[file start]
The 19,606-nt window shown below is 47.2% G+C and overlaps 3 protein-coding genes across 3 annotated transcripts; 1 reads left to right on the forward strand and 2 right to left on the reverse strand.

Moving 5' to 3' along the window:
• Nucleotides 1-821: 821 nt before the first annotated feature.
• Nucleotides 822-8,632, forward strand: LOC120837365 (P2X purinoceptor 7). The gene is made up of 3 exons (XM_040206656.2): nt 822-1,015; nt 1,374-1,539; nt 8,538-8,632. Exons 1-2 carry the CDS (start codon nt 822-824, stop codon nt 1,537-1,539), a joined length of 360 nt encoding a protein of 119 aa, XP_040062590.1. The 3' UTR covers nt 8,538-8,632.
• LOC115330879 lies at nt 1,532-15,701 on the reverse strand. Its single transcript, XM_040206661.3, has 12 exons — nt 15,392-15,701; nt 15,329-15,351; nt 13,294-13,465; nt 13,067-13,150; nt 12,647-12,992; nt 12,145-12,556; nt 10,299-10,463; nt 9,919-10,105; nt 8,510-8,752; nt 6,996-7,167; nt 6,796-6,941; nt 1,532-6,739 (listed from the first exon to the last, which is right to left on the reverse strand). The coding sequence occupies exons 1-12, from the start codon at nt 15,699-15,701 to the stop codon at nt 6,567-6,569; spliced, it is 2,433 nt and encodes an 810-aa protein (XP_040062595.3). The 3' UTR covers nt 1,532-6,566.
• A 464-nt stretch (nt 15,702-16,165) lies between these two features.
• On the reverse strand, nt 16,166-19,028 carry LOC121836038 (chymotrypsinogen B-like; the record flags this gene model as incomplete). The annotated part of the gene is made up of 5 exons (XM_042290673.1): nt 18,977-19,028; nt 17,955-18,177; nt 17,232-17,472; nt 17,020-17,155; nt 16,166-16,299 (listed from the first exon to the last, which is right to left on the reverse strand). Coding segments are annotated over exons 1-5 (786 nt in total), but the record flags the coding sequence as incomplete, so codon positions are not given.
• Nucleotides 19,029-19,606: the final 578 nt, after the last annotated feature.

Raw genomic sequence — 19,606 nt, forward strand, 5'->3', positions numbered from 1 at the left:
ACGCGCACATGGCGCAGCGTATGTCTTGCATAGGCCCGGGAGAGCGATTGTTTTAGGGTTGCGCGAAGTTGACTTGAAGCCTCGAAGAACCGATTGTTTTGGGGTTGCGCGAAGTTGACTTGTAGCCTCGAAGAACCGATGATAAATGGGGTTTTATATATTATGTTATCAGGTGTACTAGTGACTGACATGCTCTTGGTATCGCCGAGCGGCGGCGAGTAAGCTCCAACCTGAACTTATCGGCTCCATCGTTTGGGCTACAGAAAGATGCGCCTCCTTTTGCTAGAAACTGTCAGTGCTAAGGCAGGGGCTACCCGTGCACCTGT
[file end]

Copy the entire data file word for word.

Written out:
The 19,606-nt window shown below is 47.2% G+C and overlaps 3 protein-coding genes across 3 annotated transcripts; 1 reads left to right on the forward strand and 2 right to left on the reverse strand.

Moving 5' to 3' along the window:
• Nucleotides 1-821: 821 nt before the first annotated feature.
• Nucleotides 822-8,632, forward strand: LOC120837365 (P2X purinoceptor 7). The gene is made up of 3 exons (XM_040206656.2): nt 822-1,015; nt 1,374-1,539; nt 8,538-8,632. Exons 1-2 carry the CDS (start codon nt 822-824, stop codon nt 1,537-1,539), a joined length of 360 nt encoding a protein of 119 aa, XP_040062590.1. The 3' UTR covers nt 8,538-8,632.
• LOC115330879 lies at nt 1,532-15,701 on the reverse strand. Its single transcript, XM_040206661.3, has 12 exons — nt 15,392-15,701; nt 15,329-15,351; nt 13,294-13,465; nt 13,067-13,150; nt 12,647-12,992; nt 12,145-12,556; nt 10,299-10,463; nt 9,919-10,105; nt 8,510-8,752; nt 6,996-7,167; nt 6,796-6,941; nt 1,532-6,739 (listed from the first exon to the last, which is right to left on the reverse strand). The coding sequence occupies exons 1-12, from the start codon at nt 15,699-15,701 to the stop codon at nt 6,567-6,569; spliced, it is 2,433 nt and encodes an 810-aa protein (XP_040062595.3). The 3' UTR covers nt 1,532-6,566.
• A 464-nt stretch (nt 15,702-16,165) lies between these two features.
• On the reverse strand, nt 16,166-19,028 carry LOC121836038 (chymotrypsinogen B-like; the record flags this gene model as incomplete). The annotated part of the gene is made up of 5 exons (XM_042290673.1): nt 18,977-19,028; nt 17,955-18,177; nt 17,232-17,472; nt 17,020-17,155; nt 16,166-16,299 (listed from the first exon to the last, which is right to left on the reverse strand). Coding segments are annotated over exons 1-5 (786 nt in total), but the record flags the coding sequence as incomplete, so codon positions are not given.
• Nucleotides 19,029-19,606: the final 578 nt, after the last annotated feature.

Raw genomic sequence — 19,606 nt, forward strand, 5'->3', positions numbered from 1 at the left:
ACGCGCACATGGCGCAGCGTATGTCTTGCATAGGCCCGGGAGAGCGATTGTTTTAGGGTTGCGCGAAGTTGACTTGAAGCCTCGAAGAACCGATTGTTTTGGGGTTGCGCGAAGTTGACTTGTAGCCTCGAAGAACCGATGATAAATGGGGTTTTATATATTATGTTATCAGGTGTACTAGTGACTGACATGCTCTTGGTATCGCCGAGCGGCGGCGAGTAAGCTCCAACCTGAACTTATCGGCTCCATCGTTTGGGCTACAGAAAGATGCGCCTCCTTTTGCTAGAAACTGTCAGTGCTAAGGCAGGGGCTACCCGTGCACCTGT